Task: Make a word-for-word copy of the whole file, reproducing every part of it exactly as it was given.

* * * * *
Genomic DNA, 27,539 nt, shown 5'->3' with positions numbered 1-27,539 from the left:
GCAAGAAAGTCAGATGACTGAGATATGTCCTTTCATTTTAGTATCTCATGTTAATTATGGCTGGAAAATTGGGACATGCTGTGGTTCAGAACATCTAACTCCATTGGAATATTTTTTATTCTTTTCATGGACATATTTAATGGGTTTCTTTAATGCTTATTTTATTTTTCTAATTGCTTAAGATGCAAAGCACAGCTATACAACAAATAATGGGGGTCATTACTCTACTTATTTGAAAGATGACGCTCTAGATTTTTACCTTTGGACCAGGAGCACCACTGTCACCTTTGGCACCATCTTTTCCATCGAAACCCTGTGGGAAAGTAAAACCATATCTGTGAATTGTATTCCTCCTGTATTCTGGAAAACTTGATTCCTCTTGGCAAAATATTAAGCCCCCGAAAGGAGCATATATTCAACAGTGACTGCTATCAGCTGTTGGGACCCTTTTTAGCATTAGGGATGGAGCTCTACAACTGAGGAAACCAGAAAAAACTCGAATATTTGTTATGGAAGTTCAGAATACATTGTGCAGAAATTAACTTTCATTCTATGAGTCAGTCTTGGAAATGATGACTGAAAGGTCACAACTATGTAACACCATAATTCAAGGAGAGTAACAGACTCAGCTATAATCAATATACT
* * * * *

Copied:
Genomic DNA, 27,539 nt, shown 5'->3' with positions numbered 1-27,539 from the left:
GCAAGAAAGTCAGATGACTGAGATATGTCCTTTCATTTTAGTATCTCATGTTAATTATGGCTGGAAAATTGGGACATGCTGTGGTTCAGAACATCTAACTCCATTGGAATATTTTTTATTCTTTTCATGGACATATTTAATGGGTTTCTTTAATGCTTATTTTATTTTTCTAATTGCTTAAGATGCAAAGCACAGCTATACAACAAATAATGGGGGTCATTACTCTACTTATTTGAAAGATGACGCTCTAGATTTTTACCTTTGGACCAGGAGCACCACTGTCACCTTTGGCACCATCTTTTCCATCGAAACCCTGTGGGAAAGTAAAACCATATCTGTGAATTGTATTCCTCCTGTATTCTGGAAAACTTGATTCCTCTTGGCAAAATATTAAGCCCCCGAAAGGAGCATATATTCAACAGTGACTGCTATCAGCTGTTGGGACCCTTTTTAGCATTAGGGATGGAGCTCTACAACTGAGGAAACCAGAAAAAACTCGAATATTTGTTATGGAAGTTCAGAATACATTGTGCAGAAATTAACTTTCATTCTATGAGTCAGTCTTGGAAATGATGACTGAAAGGTCACAACTATGTAACACCATAATTCAAGGAGAGTAACAGACTCAGCTATAATCAATATACT